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A 20th Century Fox Retrospective Scrapbook: 1943

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The War, in addition to being featured in many of the films in 1943, also had an effect on the number of films released. Fox averaged above 50 movies a year prior to this point, but in 1943, there were 34, caused in part by fewer B films, and in part by many male stars being drafted into the army. Tyrone Power for example, would make one film in 1943 before going into the US forces, and did not return to Hollywood until 1946. And yet, this did not stop Fox from making a few masterpieces in late 1943.....

The year began with another wartime documentary, We Are the Marines


Henry Fonda went off to war under the watchful eyes of Thomas Mitchell in Immortal Sergeant. Maureen O'Hara was the beloved waiting for Fonda to return


Chetniks! The Fighting Guerrillas took a different spin on WWII films by focusing on Yugoslavian soldiers. Phillip Dorn was the lead.


Jack Benny became known as The Meanest Man in the World in a comedy with Pricilla Lane, Edmund Gwenn, and Eddie Rochester Anderson.


Otto Preminger both directed Margin for Error and appeared in it as the Nazi villain. Joan Bennett was the lead. Milton Berle was also in this drama.


The Young Mr. Pitt was a biopic about William Pitt the younger, played here by Robert Donat. There was also room for Robert Morley and John Mills in this film.


Dixie Dugan was intended to start a B movie series, and was based on a popular comic strip. The movie didn't get its audience or the sequels.


George Sanders and Gail Patrick starred in Quiet Please Murder, a thriller involving Nazis, booksellers, and libraries.


Hello, Frisco, Hello was a charming film and a good showcase for Alice Faye, but its most lasting effect might be the lovely Oscar winning song "You'll Never Know", tugging hearts ever since it was first penned. (And Fox's most recent Best Picture winner, The Shape of Water, received a lot of mileage from that song)


Stuart Erwin and Evelyn Venable were the leads in the comedy He Hired the Boss


The war-set (Norwegian) Steinbeck tale The Moon is Down brought the war back to the fore, with a distinguished cast of character actors.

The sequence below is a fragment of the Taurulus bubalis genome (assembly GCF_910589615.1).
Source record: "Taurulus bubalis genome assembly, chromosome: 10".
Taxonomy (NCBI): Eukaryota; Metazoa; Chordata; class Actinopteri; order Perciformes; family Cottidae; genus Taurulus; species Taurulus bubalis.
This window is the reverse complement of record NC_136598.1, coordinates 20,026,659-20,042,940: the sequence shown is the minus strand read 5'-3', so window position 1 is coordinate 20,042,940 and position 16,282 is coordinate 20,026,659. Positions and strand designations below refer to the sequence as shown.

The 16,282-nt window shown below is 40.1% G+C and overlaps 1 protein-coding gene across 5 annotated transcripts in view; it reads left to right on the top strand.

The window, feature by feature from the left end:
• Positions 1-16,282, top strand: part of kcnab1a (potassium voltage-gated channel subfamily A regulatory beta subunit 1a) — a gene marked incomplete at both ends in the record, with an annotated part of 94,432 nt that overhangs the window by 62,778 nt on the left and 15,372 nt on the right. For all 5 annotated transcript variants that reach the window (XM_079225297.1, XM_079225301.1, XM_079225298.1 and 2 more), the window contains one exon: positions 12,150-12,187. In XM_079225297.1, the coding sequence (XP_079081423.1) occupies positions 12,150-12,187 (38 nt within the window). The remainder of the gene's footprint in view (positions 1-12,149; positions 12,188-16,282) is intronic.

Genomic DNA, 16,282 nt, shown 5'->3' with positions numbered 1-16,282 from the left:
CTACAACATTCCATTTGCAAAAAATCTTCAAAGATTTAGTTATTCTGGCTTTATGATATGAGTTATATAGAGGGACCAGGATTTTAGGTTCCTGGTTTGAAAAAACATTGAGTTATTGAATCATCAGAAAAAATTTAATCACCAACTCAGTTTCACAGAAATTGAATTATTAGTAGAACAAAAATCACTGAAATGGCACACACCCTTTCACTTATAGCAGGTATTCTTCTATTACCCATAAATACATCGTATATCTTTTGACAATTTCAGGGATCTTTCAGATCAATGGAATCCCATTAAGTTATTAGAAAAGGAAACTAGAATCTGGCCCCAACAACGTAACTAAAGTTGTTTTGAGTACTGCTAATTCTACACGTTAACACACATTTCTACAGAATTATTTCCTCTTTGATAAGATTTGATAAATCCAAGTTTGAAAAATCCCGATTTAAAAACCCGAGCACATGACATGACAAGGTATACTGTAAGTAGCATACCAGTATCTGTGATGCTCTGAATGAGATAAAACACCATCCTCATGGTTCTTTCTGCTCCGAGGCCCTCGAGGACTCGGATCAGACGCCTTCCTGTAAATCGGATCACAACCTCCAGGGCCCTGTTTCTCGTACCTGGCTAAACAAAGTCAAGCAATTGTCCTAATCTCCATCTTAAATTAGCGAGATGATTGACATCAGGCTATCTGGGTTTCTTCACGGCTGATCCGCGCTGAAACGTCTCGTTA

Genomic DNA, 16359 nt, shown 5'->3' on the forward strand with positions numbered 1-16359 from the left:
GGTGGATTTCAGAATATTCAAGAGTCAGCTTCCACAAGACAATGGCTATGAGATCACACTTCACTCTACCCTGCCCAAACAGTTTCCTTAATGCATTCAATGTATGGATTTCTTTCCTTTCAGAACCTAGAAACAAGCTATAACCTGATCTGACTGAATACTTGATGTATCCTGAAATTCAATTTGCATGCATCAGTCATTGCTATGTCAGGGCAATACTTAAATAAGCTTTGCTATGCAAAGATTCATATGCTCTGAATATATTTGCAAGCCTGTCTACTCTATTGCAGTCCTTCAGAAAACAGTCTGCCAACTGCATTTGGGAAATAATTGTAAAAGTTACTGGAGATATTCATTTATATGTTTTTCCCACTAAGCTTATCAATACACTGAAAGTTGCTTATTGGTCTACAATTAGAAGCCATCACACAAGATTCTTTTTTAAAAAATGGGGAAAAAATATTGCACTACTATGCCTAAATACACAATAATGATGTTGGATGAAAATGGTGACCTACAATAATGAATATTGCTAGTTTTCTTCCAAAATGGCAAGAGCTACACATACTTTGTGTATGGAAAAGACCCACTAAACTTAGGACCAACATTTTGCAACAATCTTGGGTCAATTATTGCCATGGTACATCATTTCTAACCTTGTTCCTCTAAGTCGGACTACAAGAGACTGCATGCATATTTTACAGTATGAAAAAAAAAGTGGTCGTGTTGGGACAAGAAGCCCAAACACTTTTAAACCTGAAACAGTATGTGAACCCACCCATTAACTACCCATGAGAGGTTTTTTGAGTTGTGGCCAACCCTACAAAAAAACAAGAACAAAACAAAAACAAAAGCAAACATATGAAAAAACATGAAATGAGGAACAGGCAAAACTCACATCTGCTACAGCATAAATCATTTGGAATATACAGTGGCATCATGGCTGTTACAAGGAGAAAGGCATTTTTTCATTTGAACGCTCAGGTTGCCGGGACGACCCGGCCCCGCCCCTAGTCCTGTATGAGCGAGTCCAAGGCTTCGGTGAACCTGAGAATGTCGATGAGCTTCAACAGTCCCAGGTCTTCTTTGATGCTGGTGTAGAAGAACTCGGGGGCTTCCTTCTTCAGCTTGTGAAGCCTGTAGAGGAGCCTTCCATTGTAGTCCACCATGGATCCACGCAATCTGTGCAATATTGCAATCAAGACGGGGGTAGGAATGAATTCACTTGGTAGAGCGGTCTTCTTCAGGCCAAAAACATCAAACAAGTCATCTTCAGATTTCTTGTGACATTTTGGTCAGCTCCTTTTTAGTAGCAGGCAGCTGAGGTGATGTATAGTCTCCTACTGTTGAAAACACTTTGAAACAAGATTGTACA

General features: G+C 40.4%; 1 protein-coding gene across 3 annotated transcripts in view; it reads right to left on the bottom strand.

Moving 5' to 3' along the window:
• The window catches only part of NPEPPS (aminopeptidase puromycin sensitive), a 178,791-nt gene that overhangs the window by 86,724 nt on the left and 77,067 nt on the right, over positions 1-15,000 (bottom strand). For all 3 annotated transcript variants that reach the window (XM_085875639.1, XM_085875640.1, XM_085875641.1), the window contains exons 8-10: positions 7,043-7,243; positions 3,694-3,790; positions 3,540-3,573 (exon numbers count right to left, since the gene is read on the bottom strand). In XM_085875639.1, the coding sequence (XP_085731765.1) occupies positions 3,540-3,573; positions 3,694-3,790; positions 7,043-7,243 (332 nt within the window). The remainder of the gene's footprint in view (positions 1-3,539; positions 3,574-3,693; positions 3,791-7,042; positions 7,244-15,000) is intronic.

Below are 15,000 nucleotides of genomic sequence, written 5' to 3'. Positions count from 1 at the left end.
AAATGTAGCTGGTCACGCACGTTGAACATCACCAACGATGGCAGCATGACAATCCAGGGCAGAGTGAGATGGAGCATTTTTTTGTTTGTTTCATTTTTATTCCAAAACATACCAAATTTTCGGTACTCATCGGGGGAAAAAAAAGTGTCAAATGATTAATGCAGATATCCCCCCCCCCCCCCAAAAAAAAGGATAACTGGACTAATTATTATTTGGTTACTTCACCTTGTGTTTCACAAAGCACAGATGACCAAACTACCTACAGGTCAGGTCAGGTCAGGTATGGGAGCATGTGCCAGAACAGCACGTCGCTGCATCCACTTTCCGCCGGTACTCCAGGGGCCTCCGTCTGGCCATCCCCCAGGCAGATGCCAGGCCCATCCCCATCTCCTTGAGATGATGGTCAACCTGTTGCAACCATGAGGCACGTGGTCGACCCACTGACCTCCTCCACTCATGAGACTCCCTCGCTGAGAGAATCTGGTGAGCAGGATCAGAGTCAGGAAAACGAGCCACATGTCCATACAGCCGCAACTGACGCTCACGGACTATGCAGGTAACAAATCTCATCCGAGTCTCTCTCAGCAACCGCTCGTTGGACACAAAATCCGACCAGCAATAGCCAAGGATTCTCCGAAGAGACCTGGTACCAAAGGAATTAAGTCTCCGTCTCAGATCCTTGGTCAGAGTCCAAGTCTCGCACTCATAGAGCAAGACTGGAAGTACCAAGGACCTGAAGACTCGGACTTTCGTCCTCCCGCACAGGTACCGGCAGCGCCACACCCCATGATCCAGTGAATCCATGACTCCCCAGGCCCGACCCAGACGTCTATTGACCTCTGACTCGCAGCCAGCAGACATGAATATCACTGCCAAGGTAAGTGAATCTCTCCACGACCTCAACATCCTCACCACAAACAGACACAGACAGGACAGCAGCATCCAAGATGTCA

The Brits turned in the war documentary, Desert Victory


Roddy McDowell then starred in a perennial family favorite along with a beloved horse in My Friend Flicka.


Annabella and John Sutton were headed toward a dramatic confrontation in the war film Tonight We Raid Calais.


George Sanders went undercover to expose Nazi saboteurs in They Came to Blow Up America


Crash Dive, with Tyrone Power on a submarine, was his last film before heading off for the actual war.


The Ox-Bow Incident was the first of 3 Fox films to be up for Best Picture in 1943. It was an unflinching tale, regarded as one of the great screen westerns, and a savage indictment against lynch mobs.


Laurel and Hardy lightened things up with the comedy Jitterbugs.


Betty Grable returned in Coney Island, a nostalgic musical set in the 1890s.


Stormy Weather was one of the first all-African-American cast films, a musical that thrived on Blues and Jazz, and was in many ways a landmark film. It was also a showcase for Lena Horne.


George Montgomery and Annabella faced off against the Nazis in Bomber's Moon.


Heaven Can Wait was a glorious film. Don Ameche was never better than he was here, Gene Tierney was lovely, and the film itself by turns was both very funny and tremendously moving as it made its way through the crazy, unpredictable force known as life itself. It was one of Ernst Lu****'s finest hours, and he made many masterpieces. It might have only been nominated for Best Picture (losing to Casablanca, really a 1942 film), but this is one of my 2 favorite films of 1943 from any studio.


Monty Woolley and Gracie Fields tried out Holy Matrimony.


Dorothy McGuire made a striking film debut in the domestic drama Claudia, playing a young newlywed.


Wintertime was the last of Sonia Henie at Fox.


Sweet Rosie O'Grady was Betty Grable in another old-fashioned musical charmer.


The war returned in Paris After Dark.


The theme was continued in Gudalcanal Diary


And in a documentary, The Battle of Russia


Laurel and Hardy kicked up their feet in The Dancing Masters.


Happy Land was misleadingly titled as Don Ameche's character suffered from deep depression folling the loss of his son in the war. Worth noting in retrospect: Natalie Wood made her film debut in a walk-on bit.


The Song of Bernadette won Jennifer Jones an Oscar and begame a beloved perrennial and one of the best regarded religios themed films to emerge from Hollywood.


The Gang's All Here was a dose of musical zest.


the year closed with a sublime Jane Eyre, one of the best literary adaptations of a bonafide classic.


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11 hours ago, CinemaInternational said:

It was one of Ernst Lu****'s finest hours

Heehee, since Libitsch is now verboten. (good old Otto)

Don't know why they'd show the horse laying down (sick, dead?) in the My Friend Flicka poster-would scare me from seeing the movie.

Great job CI. I love seeing the variety of one studio's output for one year-IMPRESSIVE.


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